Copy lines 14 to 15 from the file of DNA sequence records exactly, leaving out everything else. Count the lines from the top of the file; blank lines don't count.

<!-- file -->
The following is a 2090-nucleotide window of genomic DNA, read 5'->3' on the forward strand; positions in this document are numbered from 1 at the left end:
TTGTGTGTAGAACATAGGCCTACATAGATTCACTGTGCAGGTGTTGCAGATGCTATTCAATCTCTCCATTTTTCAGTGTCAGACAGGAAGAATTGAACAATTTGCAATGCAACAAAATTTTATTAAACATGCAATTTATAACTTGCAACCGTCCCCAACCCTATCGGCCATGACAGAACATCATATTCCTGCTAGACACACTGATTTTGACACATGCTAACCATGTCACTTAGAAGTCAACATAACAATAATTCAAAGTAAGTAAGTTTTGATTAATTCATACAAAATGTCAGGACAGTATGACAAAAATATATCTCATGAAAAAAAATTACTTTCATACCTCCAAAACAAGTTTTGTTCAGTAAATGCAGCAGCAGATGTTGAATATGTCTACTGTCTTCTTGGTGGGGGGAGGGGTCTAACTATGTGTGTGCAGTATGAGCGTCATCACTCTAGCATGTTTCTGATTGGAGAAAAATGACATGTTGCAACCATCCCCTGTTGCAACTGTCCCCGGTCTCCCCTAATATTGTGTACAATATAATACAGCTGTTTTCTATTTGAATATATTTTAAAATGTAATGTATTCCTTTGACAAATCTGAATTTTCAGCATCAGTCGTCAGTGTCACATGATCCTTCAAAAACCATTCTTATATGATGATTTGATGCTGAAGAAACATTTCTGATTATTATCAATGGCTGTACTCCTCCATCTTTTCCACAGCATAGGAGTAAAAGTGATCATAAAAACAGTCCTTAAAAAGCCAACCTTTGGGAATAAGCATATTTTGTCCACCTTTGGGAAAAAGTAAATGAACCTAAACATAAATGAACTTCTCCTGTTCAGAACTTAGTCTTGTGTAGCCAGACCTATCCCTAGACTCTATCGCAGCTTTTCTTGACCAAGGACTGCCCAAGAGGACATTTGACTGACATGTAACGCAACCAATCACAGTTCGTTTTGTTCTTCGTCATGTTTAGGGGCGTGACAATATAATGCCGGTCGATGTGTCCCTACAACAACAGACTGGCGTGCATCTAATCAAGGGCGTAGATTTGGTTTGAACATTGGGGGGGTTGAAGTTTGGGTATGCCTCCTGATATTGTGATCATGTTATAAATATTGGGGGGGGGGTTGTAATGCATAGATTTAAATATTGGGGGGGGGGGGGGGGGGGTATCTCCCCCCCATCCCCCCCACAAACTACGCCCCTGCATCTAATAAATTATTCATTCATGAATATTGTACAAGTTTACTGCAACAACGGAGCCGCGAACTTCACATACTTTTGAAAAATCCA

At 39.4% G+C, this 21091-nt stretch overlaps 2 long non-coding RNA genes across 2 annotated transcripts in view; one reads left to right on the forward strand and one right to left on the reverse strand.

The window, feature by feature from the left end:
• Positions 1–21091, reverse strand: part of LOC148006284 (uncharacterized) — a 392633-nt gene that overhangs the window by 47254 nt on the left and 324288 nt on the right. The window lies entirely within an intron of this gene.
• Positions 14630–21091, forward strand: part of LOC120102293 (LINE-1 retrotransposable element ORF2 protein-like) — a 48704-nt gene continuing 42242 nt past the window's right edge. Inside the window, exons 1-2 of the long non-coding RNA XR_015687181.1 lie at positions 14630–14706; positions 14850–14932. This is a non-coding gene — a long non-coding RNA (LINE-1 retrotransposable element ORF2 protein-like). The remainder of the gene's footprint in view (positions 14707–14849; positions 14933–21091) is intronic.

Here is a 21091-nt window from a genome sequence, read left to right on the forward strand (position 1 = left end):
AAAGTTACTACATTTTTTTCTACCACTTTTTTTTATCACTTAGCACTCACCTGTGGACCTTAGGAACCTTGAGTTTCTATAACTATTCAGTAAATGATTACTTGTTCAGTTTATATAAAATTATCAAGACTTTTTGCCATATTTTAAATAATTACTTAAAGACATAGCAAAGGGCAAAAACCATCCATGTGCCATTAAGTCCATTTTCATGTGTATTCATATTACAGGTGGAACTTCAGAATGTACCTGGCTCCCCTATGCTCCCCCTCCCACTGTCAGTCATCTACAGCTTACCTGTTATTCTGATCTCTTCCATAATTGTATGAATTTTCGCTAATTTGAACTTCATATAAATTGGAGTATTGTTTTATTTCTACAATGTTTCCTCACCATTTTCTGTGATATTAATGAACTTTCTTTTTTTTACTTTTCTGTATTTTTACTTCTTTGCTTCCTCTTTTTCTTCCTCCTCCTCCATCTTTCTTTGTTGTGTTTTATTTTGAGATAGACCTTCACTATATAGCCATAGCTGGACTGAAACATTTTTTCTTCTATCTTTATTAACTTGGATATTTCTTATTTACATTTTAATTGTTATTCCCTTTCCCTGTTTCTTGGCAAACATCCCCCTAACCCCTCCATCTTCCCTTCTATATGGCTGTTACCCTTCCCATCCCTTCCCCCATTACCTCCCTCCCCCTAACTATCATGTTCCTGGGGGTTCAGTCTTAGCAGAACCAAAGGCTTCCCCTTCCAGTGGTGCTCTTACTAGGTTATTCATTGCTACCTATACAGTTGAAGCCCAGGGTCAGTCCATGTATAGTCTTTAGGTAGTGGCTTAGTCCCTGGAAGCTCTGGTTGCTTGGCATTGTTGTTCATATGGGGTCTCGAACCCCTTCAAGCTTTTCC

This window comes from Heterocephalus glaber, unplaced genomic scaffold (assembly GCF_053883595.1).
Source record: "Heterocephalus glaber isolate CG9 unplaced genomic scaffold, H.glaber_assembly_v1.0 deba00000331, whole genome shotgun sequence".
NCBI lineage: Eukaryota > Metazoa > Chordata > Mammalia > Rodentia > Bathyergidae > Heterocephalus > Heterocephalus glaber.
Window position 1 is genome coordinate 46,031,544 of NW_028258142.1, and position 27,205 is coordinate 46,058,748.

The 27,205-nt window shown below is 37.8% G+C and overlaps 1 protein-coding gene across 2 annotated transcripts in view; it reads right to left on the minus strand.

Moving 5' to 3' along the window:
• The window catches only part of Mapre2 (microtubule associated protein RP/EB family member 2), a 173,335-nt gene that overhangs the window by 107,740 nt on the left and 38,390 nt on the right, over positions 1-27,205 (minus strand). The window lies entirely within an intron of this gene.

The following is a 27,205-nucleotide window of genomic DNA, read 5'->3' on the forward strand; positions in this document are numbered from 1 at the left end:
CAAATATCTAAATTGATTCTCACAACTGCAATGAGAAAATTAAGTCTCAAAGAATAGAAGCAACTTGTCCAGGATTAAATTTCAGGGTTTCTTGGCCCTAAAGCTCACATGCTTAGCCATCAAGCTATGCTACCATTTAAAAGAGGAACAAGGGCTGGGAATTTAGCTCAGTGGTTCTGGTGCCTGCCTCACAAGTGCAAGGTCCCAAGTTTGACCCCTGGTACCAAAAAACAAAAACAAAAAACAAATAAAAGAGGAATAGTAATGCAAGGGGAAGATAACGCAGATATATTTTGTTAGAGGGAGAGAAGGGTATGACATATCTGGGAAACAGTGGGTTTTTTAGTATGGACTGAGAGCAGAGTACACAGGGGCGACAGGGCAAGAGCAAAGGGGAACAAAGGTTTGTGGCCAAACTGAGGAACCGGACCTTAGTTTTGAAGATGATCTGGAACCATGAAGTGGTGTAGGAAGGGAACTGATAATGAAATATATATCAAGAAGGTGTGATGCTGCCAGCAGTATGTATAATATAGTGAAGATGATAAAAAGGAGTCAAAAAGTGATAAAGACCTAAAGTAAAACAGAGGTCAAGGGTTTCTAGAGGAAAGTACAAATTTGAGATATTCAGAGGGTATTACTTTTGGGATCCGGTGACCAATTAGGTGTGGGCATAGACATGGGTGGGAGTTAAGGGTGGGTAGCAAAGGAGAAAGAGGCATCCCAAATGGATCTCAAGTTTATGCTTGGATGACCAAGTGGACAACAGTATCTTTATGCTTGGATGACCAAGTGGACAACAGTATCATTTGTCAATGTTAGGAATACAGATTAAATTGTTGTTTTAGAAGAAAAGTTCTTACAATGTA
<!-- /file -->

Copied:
Moving 5' to 3' along the window:
• The window catches only part of Mapre2 (microtubule associated protein RP/EB family member 2), a 173,335-nt gene that overhangs the window by 107,740 nt on the left and 38,390 nt on the right, over positions 1-27,205 (minus strand). The window lies entirely within an intron of this gene.